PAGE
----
Imperial College Business School Research Associate Mili Fomicov reveals six ways you and your business can help in the fight against climate change
It is now widely accepted that climate change exists and that there are ways we can help to stop the worst of its effects.
With rising temperatures affecting business performance, it's understandable – not to mention desirable – that there are business leaders who want to be part of the solution. While this is easier to achieve in some sectors than others, there are some obvious ways to help move your organisation in the right direction.
The financial argument for doing the right thing
We cannot rely on the conscience of all CEOs to do the right thing. That's why executive compensation should consider not only economic profit, but also material environmental metrics, with companies disclosing how the relevant climate issues tie in to their executive compensation.
There are solid financial arguments for reducing environmental impact. Historically, environmental externalities haven’t been priced accordingly, sometimes requiring governments to intervene. But this is changing and the market has started to price certain externalities, with a number of stakeholders and market participants now very focused on this issue. As a result, investors are now penalising those who are contributing to high emissions, biodiversity loss, and air and water pollution.
You must measure your progress by using transparent and consistent metrics
Consumers are increasingly demanding products and services with a more responsible environmental ethos and there are opportunities for businesses to capitalise on this while doing the right thing for the environment. If competitors take this road and leave others behind, it will eventually impact the others' bottom line. Environmental issues will be increasingly important for all businesses and their value chains.
But what are the best ways to reduce your environmental impact?
1. Formally commit
It should start from the top and run through the business. Businesses should empower and incentivise employees to generate ideas, provide rewards for environmentally conscious travel options, even persuade them to adopt practices in their own lives away from work through employee perks. But if the commitment doesn’t come from the top, it will be difficult to have an effective and well-coordinated environmental strategy.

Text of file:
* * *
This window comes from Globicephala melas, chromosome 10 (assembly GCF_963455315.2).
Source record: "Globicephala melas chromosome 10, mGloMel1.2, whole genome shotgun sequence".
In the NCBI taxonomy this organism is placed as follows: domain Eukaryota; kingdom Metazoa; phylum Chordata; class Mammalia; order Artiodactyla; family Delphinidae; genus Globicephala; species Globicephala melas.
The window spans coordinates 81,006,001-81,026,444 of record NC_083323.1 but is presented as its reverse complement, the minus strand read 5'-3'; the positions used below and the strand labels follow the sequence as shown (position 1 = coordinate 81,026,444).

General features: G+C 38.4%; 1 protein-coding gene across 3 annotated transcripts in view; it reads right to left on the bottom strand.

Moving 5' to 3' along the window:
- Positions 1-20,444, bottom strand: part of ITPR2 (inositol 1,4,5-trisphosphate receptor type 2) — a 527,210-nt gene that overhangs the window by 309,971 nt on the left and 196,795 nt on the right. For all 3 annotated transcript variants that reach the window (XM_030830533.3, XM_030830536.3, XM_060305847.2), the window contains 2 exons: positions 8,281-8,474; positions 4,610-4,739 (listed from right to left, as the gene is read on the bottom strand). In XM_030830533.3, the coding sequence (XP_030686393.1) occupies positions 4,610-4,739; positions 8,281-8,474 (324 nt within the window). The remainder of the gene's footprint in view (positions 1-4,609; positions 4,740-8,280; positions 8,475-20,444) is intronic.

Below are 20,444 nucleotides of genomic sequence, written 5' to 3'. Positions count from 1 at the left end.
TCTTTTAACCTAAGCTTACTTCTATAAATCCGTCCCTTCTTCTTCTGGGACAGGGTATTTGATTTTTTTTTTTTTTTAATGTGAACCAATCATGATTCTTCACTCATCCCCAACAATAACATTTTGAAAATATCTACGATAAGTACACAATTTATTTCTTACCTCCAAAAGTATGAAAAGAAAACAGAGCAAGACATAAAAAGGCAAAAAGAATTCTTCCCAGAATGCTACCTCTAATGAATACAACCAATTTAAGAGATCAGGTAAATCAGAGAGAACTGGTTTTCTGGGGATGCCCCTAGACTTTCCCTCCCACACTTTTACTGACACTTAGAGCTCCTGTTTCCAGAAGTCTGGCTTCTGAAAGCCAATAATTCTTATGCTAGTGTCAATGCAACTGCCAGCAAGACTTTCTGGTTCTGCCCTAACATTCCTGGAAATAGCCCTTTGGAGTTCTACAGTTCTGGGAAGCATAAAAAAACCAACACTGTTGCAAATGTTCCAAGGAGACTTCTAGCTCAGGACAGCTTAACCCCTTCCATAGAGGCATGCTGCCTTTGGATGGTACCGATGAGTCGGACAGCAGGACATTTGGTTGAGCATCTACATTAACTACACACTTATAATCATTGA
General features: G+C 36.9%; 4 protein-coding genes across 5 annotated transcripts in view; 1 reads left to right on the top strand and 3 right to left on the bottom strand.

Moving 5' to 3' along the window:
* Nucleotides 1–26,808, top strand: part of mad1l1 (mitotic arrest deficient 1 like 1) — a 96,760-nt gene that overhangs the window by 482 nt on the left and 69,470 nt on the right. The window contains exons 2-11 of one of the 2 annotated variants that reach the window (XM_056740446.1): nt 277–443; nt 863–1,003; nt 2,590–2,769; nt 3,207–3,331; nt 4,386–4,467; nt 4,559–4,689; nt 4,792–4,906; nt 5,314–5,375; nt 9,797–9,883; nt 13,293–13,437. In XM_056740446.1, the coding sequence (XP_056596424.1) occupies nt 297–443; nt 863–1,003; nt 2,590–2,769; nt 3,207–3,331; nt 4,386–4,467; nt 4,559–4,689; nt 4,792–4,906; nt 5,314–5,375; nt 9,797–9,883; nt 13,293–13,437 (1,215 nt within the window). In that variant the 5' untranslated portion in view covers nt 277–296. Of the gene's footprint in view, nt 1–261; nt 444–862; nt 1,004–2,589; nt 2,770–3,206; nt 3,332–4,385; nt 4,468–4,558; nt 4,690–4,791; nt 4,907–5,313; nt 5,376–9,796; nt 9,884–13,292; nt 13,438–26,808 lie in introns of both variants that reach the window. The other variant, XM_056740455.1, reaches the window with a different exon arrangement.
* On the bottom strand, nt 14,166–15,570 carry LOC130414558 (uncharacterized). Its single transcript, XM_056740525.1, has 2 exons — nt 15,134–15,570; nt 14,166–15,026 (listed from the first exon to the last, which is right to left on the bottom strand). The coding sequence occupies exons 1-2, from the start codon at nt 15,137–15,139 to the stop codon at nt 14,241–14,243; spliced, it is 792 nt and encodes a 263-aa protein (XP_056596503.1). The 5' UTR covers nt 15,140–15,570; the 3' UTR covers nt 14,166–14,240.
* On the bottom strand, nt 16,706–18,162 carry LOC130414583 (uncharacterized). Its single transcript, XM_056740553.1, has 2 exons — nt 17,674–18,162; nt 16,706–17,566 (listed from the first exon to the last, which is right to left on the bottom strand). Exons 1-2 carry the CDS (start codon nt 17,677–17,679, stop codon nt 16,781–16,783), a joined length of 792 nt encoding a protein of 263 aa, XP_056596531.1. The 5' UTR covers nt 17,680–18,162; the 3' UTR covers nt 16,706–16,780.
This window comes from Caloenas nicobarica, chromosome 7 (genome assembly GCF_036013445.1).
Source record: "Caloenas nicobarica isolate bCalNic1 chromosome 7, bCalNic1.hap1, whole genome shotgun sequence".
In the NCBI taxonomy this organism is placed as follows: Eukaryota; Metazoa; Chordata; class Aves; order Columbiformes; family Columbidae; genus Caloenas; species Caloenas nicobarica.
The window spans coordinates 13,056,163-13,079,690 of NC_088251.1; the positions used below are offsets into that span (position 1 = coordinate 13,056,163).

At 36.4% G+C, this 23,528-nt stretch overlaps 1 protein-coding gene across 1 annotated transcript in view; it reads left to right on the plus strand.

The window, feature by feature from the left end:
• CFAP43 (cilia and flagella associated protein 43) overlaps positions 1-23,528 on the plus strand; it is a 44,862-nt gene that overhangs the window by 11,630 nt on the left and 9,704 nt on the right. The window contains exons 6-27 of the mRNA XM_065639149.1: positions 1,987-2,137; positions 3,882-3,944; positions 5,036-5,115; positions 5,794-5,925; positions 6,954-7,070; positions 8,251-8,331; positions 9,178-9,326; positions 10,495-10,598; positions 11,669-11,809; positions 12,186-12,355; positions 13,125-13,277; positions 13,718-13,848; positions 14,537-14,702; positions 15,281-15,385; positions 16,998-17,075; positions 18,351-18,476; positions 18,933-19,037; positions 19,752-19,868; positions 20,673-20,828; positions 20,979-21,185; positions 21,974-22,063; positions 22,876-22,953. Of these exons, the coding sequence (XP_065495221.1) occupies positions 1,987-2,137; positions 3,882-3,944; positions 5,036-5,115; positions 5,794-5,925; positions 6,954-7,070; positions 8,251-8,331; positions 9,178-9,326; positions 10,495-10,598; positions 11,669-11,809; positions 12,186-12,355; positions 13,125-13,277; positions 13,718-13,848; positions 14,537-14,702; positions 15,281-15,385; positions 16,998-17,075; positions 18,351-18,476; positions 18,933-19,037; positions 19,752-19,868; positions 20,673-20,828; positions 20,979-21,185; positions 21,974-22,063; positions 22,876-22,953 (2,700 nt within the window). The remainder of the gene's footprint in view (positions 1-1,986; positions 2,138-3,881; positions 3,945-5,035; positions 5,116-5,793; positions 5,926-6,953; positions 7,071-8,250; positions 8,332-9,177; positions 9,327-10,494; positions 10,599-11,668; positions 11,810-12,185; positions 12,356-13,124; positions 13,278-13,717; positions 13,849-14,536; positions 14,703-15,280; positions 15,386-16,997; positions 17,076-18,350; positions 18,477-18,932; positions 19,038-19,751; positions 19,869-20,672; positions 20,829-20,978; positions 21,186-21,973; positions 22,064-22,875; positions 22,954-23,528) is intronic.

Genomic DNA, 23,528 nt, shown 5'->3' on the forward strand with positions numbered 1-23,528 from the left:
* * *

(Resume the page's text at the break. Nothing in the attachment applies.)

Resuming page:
This is the best way to honour your commitment and move the dial. The amount of capital required to decarbonise and become more sustainable is significant, so don’t be shy in showing how much of your capital expenditure is going towards sustainability and decarbonisation. We would all certainly love to see the data.
Be innovative in the way you run your business, in the products and services you create, in the positioning of your brands. If you have a financial business, consider green and transition financing that not only positions you as a climate friendly business, but allows your customers to borrow more cheaply to "go green", transform their businesses, and reduce their own environmental impact.
4. Be transparent
You must measure your progress by using transparent and consistent metrics. Too many companies are talking about their commitment to the cause, but finding creative ways to avoid showing progress (or the lack thereof). Make sure that those accountable for your transition plan are empowered to make radical changes, as well as responsible for showing clear metrics towards your environmental goals.
Few businesses will have the expertise in-house to develop an environmental strategy and net-zero plan. Seek outside expertise to assess your environmental impact and design a cost-effective decarbonisation strategy. Provide climate training for your employees so they have agency to make informed decisions and be your partner on this rewarding journey.
6. Be patient
This is a marathon, not a sprint. Your strategy should encompass small, achievable steps which immediately demonstrate you are committed to reducing your environmental impact. But there must also be medium and longer term goals, which will have a greater impact, but take longer or require more investment. You must play the long game.
Reducing your environmental impact is not only necessary to protect this planet, it’s a sound business strategy that can add to your bottom line provided you are truly committed, transparent in your activity and investment, and creative in the way you approach this challenge and engage your stakeholders.
This is not optional, and an increasing number of businesses are waking up to it very late in the day. You really don’t want to be the most polluting company on the block, or to wait until it’s game over.